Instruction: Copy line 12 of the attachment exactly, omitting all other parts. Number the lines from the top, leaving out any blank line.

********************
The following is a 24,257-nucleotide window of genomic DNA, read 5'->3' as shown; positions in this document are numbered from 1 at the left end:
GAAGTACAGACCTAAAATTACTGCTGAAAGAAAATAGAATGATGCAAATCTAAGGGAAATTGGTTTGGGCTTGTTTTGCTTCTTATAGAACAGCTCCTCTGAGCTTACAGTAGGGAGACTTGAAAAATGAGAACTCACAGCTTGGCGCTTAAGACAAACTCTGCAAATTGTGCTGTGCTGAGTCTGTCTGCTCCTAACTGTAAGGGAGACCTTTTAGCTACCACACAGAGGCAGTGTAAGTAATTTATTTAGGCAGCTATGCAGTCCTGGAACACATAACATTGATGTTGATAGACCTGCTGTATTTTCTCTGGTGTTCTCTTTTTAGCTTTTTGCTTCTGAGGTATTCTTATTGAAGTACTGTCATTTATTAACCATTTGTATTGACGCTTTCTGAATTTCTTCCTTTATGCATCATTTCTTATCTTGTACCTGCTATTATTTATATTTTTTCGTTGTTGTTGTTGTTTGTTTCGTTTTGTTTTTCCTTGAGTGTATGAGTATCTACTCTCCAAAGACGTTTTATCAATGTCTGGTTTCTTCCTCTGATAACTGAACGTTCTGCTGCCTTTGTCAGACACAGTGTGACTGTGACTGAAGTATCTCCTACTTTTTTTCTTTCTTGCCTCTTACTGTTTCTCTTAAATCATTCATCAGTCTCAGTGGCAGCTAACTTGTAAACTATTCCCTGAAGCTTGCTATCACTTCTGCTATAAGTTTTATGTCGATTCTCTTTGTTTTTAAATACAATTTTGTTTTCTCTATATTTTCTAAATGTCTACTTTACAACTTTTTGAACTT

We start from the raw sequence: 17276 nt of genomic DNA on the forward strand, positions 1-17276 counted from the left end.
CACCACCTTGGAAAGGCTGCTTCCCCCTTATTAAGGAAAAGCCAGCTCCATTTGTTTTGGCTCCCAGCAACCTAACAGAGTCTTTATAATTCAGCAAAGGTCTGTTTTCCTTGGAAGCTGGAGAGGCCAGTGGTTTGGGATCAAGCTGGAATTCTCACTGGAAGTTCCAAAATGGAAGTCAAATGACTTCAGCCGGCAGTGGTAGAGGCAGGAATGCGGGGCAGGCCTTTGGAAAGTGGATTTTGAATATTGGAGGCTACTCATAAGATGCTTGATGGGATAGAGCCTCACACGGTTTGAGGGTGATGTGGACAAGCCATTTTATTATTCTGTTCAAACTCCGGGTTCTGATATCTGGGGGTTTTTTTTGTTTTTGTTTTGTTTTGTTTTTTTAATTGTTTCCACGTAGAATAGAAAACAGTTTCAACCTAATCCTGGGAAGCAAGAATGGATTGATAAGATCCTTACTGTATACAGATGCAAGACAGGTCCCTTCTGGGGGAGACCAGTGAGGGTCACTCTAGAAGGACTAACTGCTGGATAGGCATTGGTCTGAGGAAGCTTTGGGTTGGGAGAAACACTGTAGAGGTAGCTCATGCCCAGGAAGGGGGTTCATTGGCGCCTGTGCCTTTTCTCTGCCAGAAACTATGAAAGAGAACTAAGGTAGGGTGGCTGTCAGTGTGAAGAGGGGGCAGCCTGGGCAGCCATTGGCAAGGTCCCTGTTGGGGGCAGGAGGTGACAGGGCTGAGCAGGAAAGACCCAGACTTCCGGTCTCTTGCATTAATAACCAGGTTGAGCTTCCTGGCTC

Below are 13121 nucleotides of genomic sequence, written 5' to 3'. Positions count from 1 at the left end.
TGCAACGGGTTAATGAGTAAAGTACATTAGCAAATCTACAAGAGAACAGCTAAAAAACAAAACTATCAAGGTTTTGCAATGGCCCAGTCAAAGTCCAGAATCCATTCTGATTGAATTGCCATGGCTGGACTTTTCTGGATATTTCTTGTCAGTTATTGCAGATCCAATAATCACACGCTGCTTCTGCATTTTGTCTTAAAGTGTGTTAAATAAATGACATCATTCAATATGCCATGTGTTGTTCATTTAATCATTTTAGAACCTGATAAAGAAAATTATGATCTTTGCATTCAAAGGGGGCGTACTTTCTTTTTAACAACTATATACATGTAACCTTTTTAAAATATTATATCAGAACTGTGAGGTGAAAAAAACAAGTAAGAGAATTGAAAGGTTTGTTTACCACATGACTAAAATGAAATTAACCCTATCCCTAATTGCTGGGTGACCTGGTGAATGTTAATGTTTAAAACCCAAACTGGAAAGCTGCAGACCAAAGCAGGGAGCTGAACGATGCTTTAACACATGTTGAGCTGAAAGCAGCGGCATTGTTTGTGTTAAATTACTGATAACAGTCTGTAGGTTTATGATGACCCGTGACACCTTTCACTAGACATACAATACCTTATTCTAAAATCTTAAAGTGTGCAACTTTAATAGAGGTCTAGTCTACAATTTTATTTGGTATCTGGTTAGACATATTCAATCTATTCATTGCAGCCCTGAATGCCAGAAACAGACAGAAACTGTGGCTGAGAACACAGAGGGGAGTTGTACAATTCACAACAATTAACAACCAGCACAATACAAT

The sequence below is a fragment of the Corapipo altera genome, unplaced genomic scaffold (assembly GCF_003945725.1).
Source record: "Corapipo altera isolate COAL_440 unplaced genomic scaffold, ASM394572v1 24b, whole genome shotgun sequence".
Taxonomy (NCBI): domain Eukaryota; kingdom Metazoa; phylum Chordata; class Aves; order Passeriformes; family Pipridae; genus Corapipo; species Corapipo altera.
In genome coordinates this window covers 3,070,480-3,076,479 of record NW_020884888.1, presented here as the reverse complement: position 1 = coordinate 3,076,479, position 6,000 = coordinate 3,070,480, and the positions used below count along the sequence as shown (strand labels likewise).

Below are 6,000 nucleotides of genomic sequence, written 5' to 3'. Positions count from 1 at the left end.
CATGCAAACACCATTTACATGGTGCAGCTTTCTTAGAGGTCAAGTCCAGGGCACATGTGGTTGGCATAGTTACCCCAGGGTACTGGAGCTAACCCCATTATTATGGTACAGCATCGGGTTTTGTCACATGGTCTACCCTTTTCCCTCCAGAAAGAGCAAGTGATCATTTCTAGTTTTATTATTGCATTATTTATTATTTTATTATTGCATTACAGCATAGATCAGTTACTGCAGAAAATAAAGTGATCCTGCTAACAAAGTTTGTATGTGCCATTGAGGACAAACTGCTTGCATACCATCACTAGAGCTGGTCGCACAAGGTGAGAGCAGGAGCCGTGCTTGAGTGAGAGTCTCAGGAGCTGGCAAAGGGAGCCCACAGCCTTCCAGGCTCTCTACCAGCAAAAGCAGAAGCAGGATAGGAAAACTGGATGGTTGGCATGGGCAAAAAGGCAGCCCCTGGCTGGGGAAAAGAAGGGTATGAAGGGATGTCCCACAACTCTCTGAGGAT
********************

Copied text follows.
CATGCAAACACCATTTACATGGTGCAGCTTTCTTAGAGGTCAAGTCCAGGGCACATGTGGTTGGCATAGTTACCCCAGGGTACTGGAGCTAACCCCATTATTATGGTACAGCATCGGGTTTTGTCACATGGTCTACCCTTTTCCCTCCAGAAAGAGCAAGTGATCATTTCTAGTTTTATTATTGCATTATTTATTATTTTATTATTGCATTACAGCATAGATCAGTTACTGCAGAAAATAAAGTGATCCTGCTAACAAAGTTTGTATGTGCCATTGAGGACAAACTGCTTGCATACCATCACTAGAGCTGGTCGCACAAGGTGAGAGCAGGAGCCGTGCTTGAGTGAGAGTCTCAGGAGCTGGCAAAGGGAGCCCACAGCCTTCCAGGCTCTCTACCAGCAAAAGCAGAAGCAGGATAGGAAAACTGGATGGTTGGCATGGGCAAAAAGGCAGCCCCTGGCTGGGGAAAAGAAGGGTATGAAGGGATGTCCCACAACTCTCTGAGGAT